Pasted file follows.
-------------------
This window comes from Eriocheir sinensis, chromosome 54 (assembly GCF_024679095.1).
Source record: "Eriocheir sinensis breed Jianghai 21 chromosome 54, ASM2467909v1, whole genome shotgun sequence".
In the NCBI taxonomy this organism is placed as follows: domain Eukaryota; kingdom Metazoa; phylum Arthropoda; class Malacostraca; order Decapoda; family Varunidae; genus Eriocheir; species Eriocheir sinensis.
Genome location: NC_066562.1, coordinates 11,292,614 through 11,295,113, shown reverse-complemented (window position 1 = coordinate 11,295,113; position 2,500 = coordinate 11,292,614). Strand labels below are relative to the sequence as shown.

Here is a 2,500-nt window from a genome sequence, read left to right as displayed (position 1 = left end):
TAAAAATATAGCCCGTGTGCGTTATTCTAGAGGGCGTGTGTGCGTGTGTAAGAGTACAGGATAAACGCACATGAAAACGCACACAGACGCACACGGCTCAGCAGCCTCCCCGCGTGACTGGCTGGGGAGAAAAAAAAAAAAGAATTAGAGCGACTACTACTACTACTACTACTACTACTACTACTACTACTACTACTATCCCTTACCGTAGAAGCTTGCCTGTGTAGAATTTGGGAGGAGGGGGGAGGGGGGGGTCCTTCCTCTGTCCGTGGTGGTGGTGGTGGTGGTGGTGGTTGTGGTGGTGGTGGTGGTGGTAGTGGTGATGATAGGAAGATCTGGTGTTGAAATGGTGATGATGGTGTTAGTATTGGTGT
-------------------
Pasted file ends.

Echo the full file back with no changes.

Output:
This window comes from Eriocheir sinensis, chromosome 54 (assembly GCF_024679095.1).
Source record: "Eriocheir sinensis breed Jianghai 21 chromosome 54, ASM2467909v1, whole genome shotgun sequence".
In the NCBI taxonomy this organism is placed as follows: domain Eukaryota; kingdom Metazoa; phylum Arthropoda; class Malacostraca; order Decapoda; family Varunidae; genus Eriocheir; species Eriocheir sinensis.
Genome location: NC_066562.1, coordinates 11,292,614 through 11,295,113, shown reverse-complemented (window position 1 = coordinate 11,295,113; position 2,500 = coordinate 11,292,614). Strand labels below are relative to the sequence as shown.

Here is a 2,500-nt window from a genome sequence, read left to right as displayed (position 1 = left end):
TAAAAATATAGCCCGTGTGCGTTATTCTAGAGGGCGTGTGTGCGTGTGTAAGAGTACAGGATAAACGCACATGAAAACGCACACAGACGCACACGGCTCAGCAGCCTCCCCGCGTGACTGGCTGGGGAGAAAAAAAAAAAAGAATTAGAGCGACTACTACTACTACTACTACTACTACTACTACTACTACTACTACTATCCCTTACCGTAGAAGCTTGCCTGTGTAGAATTTGGGAGGAGGGGGGAGGGGGGGGTCCTTCCTCTGTCCGTGGTGGTGGTGGTGGTGGTGGTGGTTGTGGTGGTGGTGGTGGTGGTAGTGGTGATGATAGGAAGATCTGGTGTTGAAATGGTGATGATGGTGTTAGTATTGGTGT